Weather

More Rain Expected Friday Into Next Week

Posted December 26, 2007 11:57 a.m. EST
Updated December 27, 2007 12:53 p.m. EST

— Wednesday's rain proved to be a late Christmas present for much of the Triangle and more is on the way.

Another round of rain is expected on Friday and perhaps another soaking at the end of this weekend, WRAL meteorologist Mike Maze said.

Almost an inch of rain was recorded at Raleigh-Durham International Airport Wednesday, but parts of Granville County received an estimated 3 inches, while about 2 inches fell in parts of Orange County.

The Falls Lake and Jordan Lake watersheds will be the main beneficiaries of the rainfall pattern, Maze and local officials said, as streams in the northern and western portions of the Triangle feed the water into the two major reservoirs, as well as Lake Michie and the Little River Reservoir in Durham.

"It's got to be north of (Interstate) 540 and west of the airport to have any benefit for the lake," Raleigh Public Utilities Director Dale Crisp said of Falls Lake.

The rain left the Triangle 8.78 below normal for the year, down from 9.58 inches on Tuesday. But a "conveyor belt of moisture" could dent the rainfall deficit even more in the coming days, Maze said.

Winds from the southwest are expected to bring three more storm systems across North Carolina by Sunday. The first that comes through Thursday is expected to fall apart, but systems that come through late Friday and on Sunday should bring increasing amounts of rain, Maze said.

"This is the best pattern we've seen in a while," WRAL Meteorologist Elizabeth Gardner said. "Four systems over five days is really a treat for us."

The region continues to experience exceptional drought conditions, the worst of five drought categories monitored by the state Drought Management Advisory Council. Seventy-eight of the state's 100 counties fall into the "exceptional" category, according to the council's latest report, while nine are experiencing extreme drought conditions and 13 are in a severe drought.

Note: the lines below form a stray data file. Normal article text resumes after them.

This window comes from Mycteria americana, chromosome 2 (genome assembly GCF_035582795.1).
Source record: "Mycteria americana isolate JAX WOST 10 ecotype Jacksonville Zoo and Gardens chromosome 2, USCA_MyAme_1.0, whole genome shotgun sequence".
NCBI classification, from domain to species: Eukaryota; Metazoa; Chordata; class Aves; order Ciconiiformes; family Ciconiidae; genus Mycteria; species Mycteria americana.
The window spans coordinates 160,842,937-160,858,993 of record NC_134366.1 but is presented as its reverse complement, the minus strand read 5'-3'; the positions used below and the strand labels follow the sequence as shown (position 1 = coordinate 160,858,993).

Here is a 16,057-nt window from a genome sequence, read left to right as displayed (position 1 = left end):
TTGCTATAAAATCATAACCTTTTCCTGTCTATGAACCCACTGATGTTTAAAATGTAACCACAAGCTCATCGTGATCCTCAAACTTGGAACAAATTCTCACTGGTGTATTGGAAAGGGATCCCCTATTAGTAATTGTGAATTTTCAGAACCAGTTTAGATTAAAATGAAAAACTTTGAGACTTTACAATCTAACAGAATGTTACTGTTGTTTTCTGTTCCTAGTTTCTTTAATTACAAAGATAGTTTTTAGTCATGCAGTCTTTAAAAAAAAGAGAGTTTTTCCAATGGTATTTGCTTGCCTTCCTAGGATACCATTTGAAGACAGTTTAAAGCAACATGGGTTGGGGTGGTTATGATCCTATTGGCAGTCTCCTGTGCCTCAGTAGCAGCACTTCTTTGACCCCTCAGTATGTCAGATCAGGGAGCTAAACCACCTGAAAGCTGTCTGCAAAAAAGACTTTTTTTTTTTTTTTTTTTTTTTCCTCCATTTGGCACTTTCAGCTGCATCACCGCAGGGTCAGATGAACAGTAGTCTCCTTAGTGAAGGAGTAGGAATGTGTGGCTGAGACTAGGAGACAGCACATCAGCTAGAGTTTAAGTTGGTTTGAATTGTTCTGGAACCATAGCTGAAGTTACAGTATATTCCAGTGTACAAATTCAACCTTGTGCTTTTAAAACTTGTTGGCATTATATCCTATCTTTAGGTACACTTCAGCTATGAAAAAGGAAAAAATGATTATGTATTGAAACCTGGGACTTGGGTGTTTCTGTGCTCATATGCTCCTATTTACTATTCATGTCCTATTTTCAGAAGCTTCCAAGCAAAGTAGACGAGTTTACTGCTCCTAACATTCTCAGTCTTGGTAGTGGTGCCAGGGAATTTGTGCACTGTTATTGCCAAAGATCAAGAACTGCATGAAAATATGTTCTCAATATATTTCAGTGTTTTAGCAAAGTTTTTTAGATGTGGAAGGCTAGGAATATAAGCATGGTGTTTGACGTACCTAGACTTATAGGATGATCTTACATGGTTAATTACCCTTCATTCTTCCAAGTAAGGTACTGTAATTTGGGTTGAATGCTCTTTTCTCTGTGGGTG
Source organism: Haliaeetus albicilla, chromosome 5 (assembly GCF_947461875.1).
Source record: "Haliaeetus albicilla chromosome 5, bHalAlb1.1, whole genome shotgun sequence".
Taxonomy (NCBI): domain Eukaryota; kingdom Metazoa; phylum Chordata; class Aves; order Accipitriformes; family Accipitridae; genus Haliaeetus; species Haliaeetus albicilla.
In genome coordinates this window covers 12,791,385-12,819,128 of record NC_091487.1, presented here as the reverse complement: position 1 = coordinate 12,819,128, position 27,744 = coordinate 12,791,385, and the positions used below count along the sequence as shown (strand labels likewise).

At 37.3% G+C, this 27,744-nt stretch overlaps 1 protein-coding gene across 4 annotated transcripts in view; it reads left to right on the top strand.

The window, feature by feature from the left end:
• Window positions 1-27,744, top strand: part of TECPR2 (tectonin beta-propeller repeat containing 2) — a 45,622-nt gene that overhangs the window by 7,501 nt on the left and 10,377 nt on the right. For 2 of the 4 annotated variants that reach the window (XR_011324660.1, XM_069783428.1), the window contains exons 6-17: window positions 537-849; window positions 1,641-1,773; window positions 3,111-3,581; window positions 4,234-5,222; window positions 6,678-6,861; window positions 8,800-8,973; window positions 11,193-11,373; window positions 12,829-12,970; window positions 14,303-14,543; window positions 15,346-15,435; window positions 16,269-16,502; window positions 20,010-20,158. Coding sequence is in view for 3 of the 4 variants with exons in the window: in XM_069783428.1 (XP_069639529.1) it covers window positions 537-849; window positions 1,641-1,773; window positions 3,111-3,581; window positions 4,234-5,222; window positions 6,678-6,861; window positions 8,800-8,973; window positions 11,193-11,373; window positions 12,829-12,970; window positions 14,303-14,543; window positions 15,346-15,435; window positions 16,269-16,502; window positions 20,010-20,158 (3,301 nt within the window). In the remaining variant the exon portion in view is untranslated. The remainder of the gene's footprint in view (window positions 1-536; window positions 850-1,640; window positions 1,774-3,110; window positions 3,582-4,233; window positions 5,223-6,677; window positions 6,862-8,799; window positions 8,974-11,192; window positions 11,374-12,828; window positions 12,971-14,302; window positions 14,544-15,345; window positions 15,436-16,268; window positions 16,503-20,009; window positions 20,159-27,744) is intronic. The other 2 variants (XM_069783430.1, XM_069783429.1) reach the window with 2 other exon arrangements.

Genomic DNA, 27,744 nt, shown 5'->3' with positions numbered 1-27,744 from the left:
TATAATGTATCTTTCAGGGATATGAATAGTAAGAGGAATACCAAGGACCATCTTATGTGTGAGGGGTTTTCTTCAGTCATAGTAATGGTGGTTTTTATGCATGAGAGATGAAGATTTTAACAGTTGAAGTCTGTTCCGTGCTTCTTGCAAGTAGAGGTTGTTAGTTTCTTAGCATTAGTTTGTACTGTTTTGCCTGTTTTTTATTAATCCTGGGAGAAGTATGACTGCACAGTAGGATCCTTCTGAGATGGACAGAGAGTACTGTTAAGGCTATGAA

Crisp said Raleigh likely would implement tougher water restrictions after New Year's Day.

"Because of the (Wednesday) rain event, we may have gained a couple of days," he said.

Raleigh has about 94 days of drinking water in Falls Lake, and city officials have said they plan to enact Stage 2 restrictions – outdoor watering and pressure-washing would be banned and car washes that don't recycle water would be closed – once the supply drops to 90 days.

Crisp said the city is negotiating with state officials to access some of the sediment water in Falls Lake to use after the regular drinking water supply runs out.

"There's a lot of water in the (sediment) pool and not sediment that could be used during this drought period even for water supply and water quality purposes," he said. "Preliminary testing shows it's fairly good quality. It certainly can be treated and meet our safe drinking water requirements."

The sunshine and warmth should return by mid-afternoon Thursday with temperatures reaching into the 50s. Maze said the prevailing winds would shift to the northwest by next Tuesday, bringing colder, drier air across North Carolina.

Ed Buchan, a water conservation specialist with the Public Utilities Department, said more patterns like the "conveyor belt of moisture" are needed for the state to break the drought.

"This is not a quick fix, most likely," Buchan said.